CareFirst, a health insurance provider, thought referencing the zombie apocalypse would be a good way to sell insurance:
Naturally, this invited much ridicule from the Twitterverse. As many tweeters rightly noted, insurance is unlikely to pay out any claims in a zombie apocalypse. This point was also made by Eleanor Brown and Robert Prag in Ch. 9 of Economics of the Undead, “Zombification Insurance.” Brown and Prag observe that “None of those people running screaming through the streets in World War Z are looking for their claims adjusters. … In a full-blown zombie apocalypse, then, anybody who wants to run screaming through the streets in search of her claims adjuster should be heading for the courthouse where the insurers are filing their bankruptcy papers.”
But if that were the end of the story, Brown and Prag’s chapter would have been very, very short. It turns out that insurance might indeed play an important role in how we deal with zombies – just not during a full-blown zombie apocalypse. If zombies fail to cause the collapse of civilization and instead become more of an ongoing threat, much like car accidents and house fires, then we might well see the emergence of a market for zombification insurance. It might be stand-alone insurance to cover expenses from zombie infections and other undead damage, or it could be packaged with other forms of insurance such as life insurance, health insurance, and homeowner’s insurance. Depending on the contractual language, it’s possible that you’re already covered against zombie-related damage under your current policy!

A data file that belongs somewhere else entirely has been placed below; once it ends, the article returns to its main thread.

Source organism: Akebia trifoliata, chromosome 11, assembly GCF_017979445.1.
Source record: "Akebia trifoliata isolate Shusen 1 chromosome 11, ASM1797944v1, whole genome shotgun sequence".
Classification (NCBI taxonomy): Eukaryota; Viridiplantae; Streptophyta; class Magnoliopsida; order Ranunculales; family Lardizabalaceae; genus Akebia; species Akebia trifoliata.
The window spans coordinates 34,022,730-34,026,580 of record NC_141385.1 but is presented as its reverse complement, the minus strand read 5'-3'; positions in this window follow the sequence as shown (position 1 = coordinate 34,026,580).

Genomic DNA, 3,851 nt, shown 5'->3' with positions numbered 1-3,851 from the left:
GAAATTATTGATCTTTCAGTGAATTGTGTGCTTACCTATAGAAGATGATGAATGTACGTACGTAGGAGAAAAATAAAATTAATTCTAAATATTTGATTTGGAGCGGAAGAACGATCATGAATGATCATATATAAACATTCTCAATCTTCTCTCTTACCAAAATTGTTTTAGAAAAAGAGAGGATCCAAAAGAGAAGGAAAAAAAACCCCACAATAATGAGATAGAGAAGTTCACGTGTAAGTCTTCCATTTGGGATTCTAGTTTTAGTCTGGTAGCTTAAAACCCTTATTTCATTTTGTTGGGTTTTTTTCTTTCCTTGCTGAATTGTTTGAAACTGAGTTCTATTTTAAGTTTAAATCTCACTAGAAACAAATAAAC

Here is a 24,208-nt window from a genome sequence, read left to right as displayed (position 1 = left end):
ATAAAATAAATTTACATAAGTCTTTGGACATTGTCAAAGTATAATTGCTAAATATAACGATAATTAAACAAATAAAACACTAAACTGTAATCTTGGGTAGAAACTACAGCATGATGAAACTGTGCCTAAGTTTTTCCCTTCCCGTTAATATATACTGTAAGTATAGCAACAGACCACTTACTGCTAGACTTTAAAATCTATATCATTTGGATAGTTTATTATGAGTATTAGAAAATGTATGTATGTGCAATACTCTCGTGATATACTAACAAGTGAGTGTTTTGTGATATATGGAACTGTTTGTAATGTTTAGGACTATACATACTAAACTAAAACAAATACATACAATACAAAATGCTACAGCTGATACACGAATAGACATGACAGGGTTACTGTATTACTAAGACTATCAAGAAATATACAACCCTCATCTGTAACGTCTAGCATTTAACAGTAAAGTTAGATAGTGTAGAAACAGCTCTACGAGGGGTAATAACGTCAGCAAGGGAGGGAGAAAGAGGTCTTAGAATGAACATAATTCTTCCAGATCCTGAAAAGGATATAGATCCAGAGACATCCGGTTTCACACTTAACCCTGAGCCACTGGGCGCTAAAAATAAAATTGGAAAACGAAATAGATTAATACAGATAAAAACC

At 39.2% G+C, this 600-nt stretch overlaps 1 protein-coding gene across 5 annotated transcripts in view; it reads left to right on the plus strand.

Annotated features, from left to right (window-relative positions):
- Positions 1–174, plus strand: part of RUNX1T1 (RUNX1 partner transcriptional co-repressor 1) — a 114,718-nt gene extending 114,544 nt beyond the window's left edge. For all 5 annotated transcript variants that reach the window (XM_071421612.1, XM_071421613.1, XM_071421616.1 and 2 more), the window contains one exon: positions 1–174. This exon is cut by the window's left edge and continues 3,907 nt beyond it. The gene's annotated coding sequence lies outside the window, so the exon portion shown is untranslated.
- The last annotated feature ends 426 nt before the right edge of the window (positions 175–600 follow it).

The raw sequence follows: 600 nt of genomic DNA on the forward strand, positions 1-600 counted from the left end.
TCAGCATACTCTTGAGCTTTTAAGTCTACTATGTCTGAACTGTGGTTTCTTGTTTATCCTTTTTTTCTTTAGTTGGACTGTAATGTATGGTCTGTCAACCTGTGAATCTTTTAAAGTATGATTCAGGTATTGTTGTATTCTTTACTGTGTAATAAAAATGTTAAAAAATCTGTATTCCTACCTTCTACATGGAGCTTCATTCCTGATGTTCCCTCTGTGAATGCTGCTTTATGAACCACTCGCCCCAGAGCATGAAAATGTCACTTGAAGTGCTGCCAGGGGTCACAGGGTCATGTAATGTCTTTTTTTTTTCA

One potential problem with zombification insurance, unmentioned by CareFirst, is that insurance can create moral hazard: the tendency of people to take greater risks when insured against losses. For instance, people with zombification insurance might not be as diligent about decapitating and disposing of the infected bodies of loved ones. It’s a tough thing to do anyway, and if there’s a chance Granny isn’t really infected, or if you think there’s a chance of a cure (or, as Brown and Prag suggest, cryonic preservation until such time as a cure is invented), you might take a chance on waiting. The insured might also take a chance on love with a zombie, as in the movie Warm Bodies. To deal with such contingencies, insurance providers might require substantial deductibles and copayments in order to expose the insured to some portion of the risk they create and provide an incentive to contain it.